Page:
From director Doug Liman, the psychological thriller The Wall is a deadly game of cat-and-mouse that follows two soldiers (played with expert skill by Aaron Taylor-Johnson and WWE superstar John Cena) who are pinned down by an Iraqi sniper. Their fight becomes a battle of will and wit, and as they learn more about each other, all that stands between them is a crumbling wall that can only last so long.
At the film’s press day, Collider sat down with actor Aaron Taylor-Johnson for this 1-on-1 interview about how physical and psychological this shoot was, the extensive research and training that he did, the intense 14-day shooting schedule, having the wall itself play such a big role in the story, and the experience of having John Cena as a co-star. He also talked about taking a bit of a break from acting, so that he can work on writing something with his wife, Sam Taylor-Johnson, why he’d like to work with her again, and why he’d like to get more involved in the projects that he signs on for.
Collider: When you signed on for this, did you know that it would be such a huge undertaking, as far as how much you’d be doing?
AARON TAYLOR-JOHNSON: Yeah, absolutely! It was everything I had hoped it to be, and more. When you read the script, you could see, on the page, how physical this would be, but also how psychological it all is. The concept of it, the budget, and what we were going to try to achieve and accomplish was definitely a huge challenge, but knowing that it was going to be Doug Liman was the real go-ahead for me. That was the exciting thing, to be able to be puppeteered through the whole journey, by him and with his vision. I felt secure and safe in his hands.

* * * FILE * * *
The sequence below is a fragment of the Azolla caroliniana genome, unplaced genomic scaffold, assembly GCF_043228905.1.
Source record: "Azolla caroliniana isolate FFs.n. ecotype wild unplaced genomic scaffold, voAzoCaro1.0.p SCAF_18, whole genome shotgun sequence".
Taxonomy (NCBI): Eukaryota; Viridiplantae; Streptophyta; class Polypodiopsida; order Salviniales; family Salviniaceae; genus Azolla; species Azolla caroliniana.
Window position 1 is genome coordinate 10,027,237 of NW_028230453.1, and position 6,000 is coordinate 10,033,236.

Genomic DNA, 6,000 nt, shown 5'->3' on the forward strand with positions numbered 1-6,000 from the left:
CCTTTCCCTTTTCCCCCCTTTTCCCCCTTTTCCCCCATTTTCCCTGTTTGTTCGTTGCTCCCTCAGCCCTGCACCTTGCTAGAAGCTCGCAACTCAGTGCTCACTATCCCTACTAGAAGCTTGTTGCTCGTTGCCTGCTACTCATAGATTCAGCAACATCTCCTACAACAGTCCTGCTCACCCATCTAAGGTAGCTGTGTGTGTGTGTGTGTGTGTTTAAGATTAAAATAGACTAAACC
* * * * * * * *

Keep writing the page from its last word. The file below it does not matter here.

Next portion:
It seems like, in order to properly play a character like this, there are multiple different layers to get a handle on, whether it’s the physicality, the mentality of it all, or the skill that’s required. Where did you start with all of that, and when did you become secure with it?
TAYLOR-JOHNSON: We didn’t really know if he was a sniper, a Marine, or a soldier, so I first got in touch with a Marine, Jacob Schick, who’s a third generation Marine and a war vet. He’s a part of the 22 Kill Foundation, which is named after the fact that 22 veterans a day commit suicide. He’s remarkable. I went to Boston and spent some time with him and the guys, and we got out on the shooting range. I came across this amazing woman, serendipitously, who’s a gold star wife, which means she lost her husband in action, and he was a sniper. I sat down with her and talked to her a lot, and she was very helpful in giving me a lot of information on him and in giving me photos. I used a lot of referencing for my character from him. My character’s costume and look is based off of those photos. We had Nick Irving, “The Reaper,” consulting. He was there, every day, and he’s incredible. And I spent four days in the top sniper school in the country, which is in Arkansas. I was on the base with those guys there, while they were learning their course. We talked ballistics and mathematics, and we shot rifles, up to a mile out. I picked up mannerisms, bad habits, humor and banter, and tried to apply that to the character. That was about two months of research, but it always should be that way.